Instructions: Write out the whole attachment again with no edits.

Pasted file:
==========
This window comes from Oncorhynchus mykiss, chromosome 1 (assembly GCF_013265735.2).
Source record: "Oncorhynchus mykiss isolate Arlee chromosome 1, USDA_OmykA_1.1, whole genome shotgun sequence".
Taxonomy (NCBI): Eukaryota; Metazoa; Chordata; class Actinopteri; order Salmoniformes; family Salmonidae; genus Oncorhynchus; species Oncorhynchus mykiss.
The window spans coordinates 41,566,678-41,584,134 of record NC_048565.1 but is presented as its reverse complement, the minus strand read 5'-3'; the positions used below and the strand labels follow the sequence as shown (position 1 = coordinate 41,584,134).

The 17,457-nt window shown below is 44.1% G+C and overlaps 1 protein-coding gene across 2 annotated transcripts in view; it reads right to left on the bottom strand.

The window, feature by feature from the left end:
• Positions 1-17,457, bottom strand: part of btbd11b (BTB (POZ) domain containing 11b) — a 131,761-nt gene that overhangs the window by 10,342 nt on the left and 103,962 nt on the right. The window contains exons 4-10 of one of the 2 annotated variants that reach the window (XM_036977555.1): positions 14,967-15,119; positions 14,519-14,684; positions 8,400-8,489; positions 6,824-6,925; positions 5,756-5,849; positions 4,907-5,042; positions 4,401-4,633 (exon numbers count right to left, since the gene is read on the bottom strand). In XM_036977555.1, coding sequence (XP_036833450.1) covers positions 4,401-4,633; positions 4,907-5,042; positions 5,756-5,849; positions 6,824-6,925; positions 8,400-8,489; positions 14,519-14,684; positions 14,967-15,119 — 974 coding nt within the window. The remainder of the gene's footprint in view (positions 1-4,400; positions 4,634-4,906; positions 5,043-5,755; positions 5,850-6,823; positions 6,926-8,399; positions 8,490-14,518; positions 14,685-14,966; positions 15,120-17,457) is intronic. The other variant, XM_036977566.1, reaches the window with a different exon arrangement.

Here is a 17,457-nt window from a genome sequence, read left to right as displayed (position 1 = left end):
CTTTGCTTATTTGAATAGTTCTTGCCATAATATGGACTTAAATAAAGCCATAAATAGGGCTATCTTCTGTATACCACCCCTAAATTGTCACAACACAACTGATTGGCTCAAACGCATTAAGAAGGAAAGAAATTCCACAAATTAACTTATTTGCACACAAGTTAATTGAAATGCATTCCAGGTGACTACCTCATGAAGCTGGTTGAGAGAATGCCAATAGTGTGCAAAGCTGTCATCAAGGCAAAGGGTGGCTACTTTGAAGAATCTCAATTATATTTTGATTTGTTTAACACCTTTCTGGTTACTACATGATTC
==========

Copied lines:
This window comes from Oncorhynchus mykiss, chromosome 1 (assembly GCF_013265735.2).
Source record: "Oncorhynchus mykiss isolate Arlee chromosome 1, USDA_OmykA_1.1, whole genome shotgun sequence".
Taxonomy (NCBI): Eukaryota; Metazoa; Chordata; class Actinopteri; order Salmoniformes; family Salmonidae; genus Oncorhynchus; species Oncorhynchus mykiss.
The window spans coordinates 41,566,678-41,584,134 of record NC_048565.1 but is presented as its reverse complement, the minus strand read 5'-3'; the positions used below and the strand labels follow the sequence as shown (position 1 = coordinate 41,584,134).

The 17,457-nt window shown below is 44.1% G+C and overlaps 1 protein-coding gene across 2 annotated transcripts in view; it reads right to left on the bottom strand.

The window, feature by feature from the left end:
• Positions 1-17,457, bottom strand: part of btbd11b (BTB (POZ) domain containing 11b) — a 131,761-nt gene that overhangs the window by 10,342 nt on the left and 103,962 nt on the right. The window contains exons 4-10 of one of the 2 annotated variants that reach the window (XM_036977555.1): positions 14,967-15,119; positions 14,519-14,684; positions 8,400-8,489; positions 6,824-6,925; positions 5,756-5,849; positions 4,907-5,042; positions 4,401-4,633 (exon numbers count right to left, since the gene is read on the bottom strand). In XM_036977555.1, coding sequence (XP_036833450.1) covers positions 4,401-4,633; positions 4,907-5,042; positions 5,756-5,849; positions 6,824-6,925; positions 8,400-8,489; positions 14,519-14,684; positions 14,967-15,119 — 974 coding nt within the window. The remainder of the gene's footprint in view (positions 1-4,400; positions 4,634-4,906; positions 5,043-5,755; positions 5,850-6,823; positions 6,926-8,399; positions 8,490-14,518; positions 14,685-14,966; positions 15,120-17,457) is intronic. The other variant, XM_036977566.1, reaches the window with a different exon arrangement.

Here is a 17,457-nt window from a genome sequence, read left to right as displayed (position 1 = left end):
CTTTGCTTATTTGAATAGTTCTTGCCATAATATGGACTTAAATAAAGCCATAAATAGGGCTATCTTCTGTATACCACCCCTAAATTGTCACAACACAACTGATTGGCTCAAACGCATTAAGAAGGAAAGAAATTCCACAAATTAACTTATTTGCACACAAGTTAATTGAAATGCATTCCAGGTGACTACCTCATGAAGCTGGTTGAGAGAATGCCAATAGTGTGCAAAGCTGTCATCAAGGCAAAGGGTGGCTACTTTGAAGAATCTCAATTATATTTTGATTTGTTTAACACCTTTCTGGTTACTACATGATTC